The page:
In 1882 a coal mine was sunk by Messrs. Dixon Ltd. in the outer district at Blantyre. Five years later, on the morning of October 22nd, there followed one of the worst disasters in mining history when an explosion occurred underground. There it is estimated that over two hundred men lost their lives. In 1929 another event occurred in Blantyre, this time on a cheerful note, when the houses at Shuttle Row, which was the birthplaee of the famous Scottish missionary and explorer David Livingstone, were opened to the public as a museum and tourist eentre by the David Livingstone Trust.

These houses in earlier times had been used to accommodate the workers at the Blantyre Cotton Spinning Works and were founded by the well known Glasgow business man David Dale, the social reformer.

Across the River Clyde from Blantyre down through the Douglas estate past Bothwell Castle which is the noblest and most extensive ruin of a feudal eastle to be found in Scotland. The eastle and estate have been in the hands of the noble seat of Douglas for centuries. A Yz mile west from the eastle lies the little village of Uddingston which in mediaeval times was a retainers quarter of the ancient barony of Bothwell. Uddingston and Viewpark has shared a kindred spirit for many years and featured in my late father's book 'Doon the hilI and up the hill',

The blackening milI on the banks of the North Calder River in Viewpark district also goes back to mediaeval days and onee separated the parishes of Monklands and Bothwell when the barons of Bothwell were in power. It was a meal milI at one time and was powered by the waters of the River Calder. Later its use was put to the production of moulders powder, henee the name the Blackening MilI.

The Old Monklands Parish Church in the outer district was built in 1799 upon the ruins of an old monastery, which was founded in the year 1170. And like St. Brides Church at Bothwell, many people who have played a part in the early districts history lie at rest in its grounds.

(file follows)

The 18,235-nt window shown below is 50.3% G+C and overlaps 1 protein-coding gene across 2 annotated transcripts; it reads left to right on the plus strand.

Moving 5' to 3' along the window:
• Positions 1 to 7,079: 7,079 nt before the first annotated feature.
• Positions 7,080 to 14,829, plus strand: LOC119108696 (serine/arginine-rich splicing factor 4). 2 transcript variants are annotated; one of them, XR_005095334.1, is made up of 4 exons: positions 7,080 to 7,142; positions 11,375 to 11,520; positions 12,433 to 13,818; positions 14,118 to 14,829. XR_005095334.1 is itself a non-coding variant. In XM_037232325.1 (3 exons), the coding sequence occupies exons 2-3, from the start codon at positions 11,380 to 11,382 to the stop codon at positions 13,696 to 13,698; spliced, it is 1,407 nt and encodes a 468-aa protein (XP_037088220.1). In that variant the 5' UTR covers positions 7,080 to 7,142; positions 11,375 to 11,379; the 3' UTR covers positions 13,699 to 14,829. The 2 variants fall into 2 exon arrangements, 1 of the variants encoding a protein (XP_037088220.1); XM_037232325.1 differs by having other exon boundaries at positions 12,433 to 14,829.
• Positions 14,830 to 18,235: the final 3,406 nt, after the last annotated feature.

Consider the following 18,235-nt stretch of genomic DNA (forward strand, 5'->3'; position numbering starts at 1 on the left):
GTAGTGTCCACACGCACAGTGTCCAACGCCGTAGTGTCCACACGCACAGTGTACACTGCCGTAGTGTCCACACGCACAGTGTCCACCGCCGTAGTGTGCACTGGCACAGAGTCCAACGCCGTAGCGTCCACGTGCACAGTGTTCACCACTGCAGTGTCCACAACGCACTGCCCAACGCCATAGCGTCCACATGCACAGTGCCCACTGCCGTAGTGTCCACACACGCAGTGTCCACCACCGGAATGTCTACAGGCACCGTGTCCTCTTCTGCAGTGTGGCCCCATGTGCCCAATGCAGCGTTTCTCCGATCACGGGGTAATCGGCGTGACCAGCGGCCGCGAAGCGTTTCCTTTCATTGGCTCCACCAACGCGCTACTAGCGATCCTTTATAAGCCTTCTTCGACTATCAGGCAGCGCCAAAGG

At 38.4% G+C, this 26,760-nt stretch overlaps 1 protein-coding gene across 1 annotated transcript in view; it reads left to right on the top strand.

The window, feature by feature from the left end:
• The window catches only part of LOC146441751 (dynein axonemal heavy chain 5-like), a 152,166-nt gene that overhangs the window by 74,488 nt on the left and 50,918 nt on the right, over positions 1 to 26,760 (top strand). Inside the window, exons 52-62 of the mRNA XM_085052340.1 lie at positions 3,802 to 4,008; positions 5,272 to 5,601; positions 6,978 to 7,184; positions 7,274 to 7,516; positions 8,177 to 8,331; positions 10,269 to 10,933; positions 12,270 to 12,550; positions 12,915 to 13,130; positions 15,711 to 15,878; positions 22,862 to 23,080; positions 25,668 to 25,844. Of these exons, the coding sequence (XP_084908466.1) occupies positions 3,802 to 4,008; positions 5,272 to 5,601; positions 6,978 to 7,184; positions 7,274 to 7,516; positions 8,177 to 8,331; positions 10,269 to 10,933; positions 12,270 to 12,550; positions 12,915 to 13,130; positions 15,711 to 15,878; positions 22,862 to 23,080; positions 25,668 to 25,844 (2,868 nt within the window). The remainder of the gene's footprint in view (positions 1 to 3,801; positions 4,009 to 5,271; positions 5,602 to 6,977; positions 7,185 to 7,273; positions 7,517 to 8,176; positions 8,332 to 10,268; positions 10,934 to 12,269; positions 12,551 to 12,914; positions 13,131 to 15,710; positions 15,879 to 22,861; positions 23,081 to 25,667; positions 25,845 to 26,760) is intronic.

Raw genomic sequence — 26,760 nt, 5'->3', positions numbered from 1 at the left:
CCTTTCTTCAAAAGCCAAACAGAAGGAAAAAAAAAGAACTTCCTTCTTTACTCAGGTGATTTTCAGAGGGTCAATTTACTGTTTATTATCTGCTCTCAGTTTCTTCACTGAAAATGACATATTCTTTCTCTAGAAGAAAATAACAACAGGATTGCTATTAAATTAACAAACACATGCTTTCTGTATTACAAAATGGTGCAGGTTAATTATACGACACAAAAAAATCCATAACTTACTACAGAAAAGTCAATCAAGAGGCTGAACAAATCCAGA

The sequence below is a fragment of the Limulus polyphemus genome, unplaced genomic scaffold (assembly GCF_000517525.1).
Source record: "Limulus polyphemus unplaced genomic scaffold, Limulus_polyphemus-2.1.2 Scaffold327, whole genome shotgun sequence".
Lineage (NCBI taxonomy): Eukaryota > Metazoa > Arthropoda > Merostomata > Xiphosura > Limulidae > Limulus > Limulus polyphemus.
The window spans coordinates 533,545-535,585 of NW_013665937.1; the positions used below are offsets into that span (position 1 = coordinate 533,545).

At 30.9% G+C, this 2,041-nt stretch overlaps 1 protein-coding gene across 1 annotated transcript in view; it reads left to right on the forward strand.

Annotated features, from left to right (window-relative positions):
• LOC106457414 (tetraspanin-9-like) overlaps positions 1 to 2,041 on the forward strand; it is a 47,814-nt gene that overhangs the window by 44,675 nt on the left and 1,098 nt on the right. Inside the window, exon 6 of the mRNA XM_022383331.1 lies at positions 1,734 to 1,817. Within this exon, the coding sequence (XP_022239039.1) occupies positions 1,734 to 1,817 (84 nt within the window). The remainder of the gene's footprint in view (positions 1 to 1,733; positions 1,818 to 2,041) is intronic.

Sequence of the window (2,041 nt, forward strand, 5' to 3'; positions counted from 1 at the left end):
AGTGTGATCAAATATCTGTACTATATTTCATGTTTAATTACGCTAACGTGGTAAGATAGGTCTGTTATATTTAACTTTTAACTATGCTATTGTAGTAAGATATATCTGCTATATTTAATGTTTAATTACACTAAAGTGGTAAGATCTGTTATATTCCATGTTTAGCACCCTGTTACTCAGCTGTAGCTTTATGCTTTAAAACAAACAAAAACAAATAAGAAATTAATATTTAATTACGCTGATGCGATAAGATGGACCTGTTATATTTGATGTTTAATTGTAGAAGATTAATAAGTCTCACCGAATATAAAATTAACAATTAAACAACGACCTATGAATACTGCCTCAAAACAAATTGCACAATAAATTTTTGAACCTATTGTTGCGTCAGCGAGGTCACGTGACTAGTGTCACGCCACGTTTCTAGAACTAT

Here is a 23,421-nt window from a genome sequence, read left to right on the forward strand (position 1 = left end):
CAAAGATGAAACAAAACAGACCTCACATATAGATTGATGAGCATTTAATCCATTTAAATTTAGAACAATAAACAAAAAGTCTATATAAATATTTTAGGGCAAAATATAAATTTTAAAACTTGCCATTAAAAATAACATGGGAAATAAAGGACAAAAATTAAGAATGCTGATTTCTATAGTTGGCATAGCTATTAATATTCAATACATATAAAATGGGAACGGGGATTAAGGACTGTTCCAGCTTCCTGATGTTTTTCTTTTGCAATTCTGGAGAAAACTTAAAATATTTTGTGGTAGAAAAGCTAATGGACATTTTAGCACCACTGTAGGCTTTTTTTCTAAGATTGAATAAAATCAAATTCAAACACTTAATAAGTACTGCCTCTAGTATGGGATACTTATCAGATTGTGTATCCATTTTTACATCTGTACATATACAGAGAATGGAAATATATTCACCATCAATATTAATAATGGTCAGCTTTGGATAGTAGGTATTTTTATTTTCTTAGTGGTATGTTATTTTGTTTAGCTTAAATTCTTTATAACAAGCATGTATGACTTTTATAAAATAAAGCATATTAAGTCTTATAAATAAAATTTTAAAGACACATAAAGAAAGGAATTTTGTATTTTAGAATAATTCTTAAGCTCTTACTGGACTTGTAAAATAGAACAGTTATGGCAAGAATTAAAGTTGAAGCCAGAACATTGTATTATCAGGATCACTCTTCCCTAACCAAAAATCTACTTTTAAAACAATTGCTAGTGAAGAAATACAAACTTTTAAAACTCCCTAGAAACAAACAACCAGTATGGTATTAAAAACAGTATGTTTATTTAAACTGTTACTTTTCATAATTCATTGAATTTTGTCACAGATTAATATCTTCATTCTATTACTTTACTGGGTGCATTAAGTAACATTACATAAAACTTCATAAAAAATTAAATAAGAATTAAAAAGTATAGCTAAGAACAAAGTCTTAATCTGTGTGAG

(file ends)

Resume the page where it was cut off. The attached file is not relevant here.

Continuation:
Alas my introduetion space is lirnited, but we ean look back on some of these times in the picture formed pages that follow.

1. 1746. A military map of the District by General William Ray,

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2. A photograph of the early Coat of Arms of the Douglases of Bothwell. The man with a club in his hand indicates a supporter of the Douglas Clan. The Duchess Margaret Douglas of Mains formed the Douglas Support Estate in Viewpark and the outer District of Coatbridge. She also indicated that all heirs succeeding to this estate should carry the Douglas Coat of Arms and those of Main, which was a woman trampling a snake under her feet while supporting a small child in her arms crowned with a laurel.

3. The Douglas Support Mansion House stands a short distance from the North Calder River. It was designed of flemish style of architecture and the older portion of the house goes back to ancient times. When the industrial change came to the District of Viewpark, a honeycomb of mineshafts ran through the estate, One ran under the Mansion House thus causing the foundations of the house to sink. It was demolished soon after this discovery.

4. This inscription stone was laid to honour the occasion when H.R.H. Princess Mary Adelaid, Duchess of Teek, planted a tree on the side of the avenue leading to the Douglas Mansion House. It reads:

This lime tree

52 ft. high and 810 tons in weight after 5 y ears preparation

was moved 360 yards

and planted by HRH Princess Mary Adelaid

Duchess of Teek

4th. Oct 1895.

Many illustrious people were to visit the estate of the Douglas Support including Sir Winston Churchill and his fiancee Lady Clementine Hozier. At one time fourteen presention inscription stones lined the avenue to the Douglas Mansion House.

5. In 1892 a beautifullitt1e house was built on the Sho1to Douglas Estate. It was known to many local people as the Dolls House. This is a close up photograph of the little house's foundation stone with the Douglas inscription and date.

6. This little bridge, which spans the River Calder, was built by a member of the Douglas family. It was later repaired in 1903.

7. One of the many avenues that led to Douglas House.

8. Gamekeepers cottage on the Douglas Support Estate, known as Sangsters Cottage.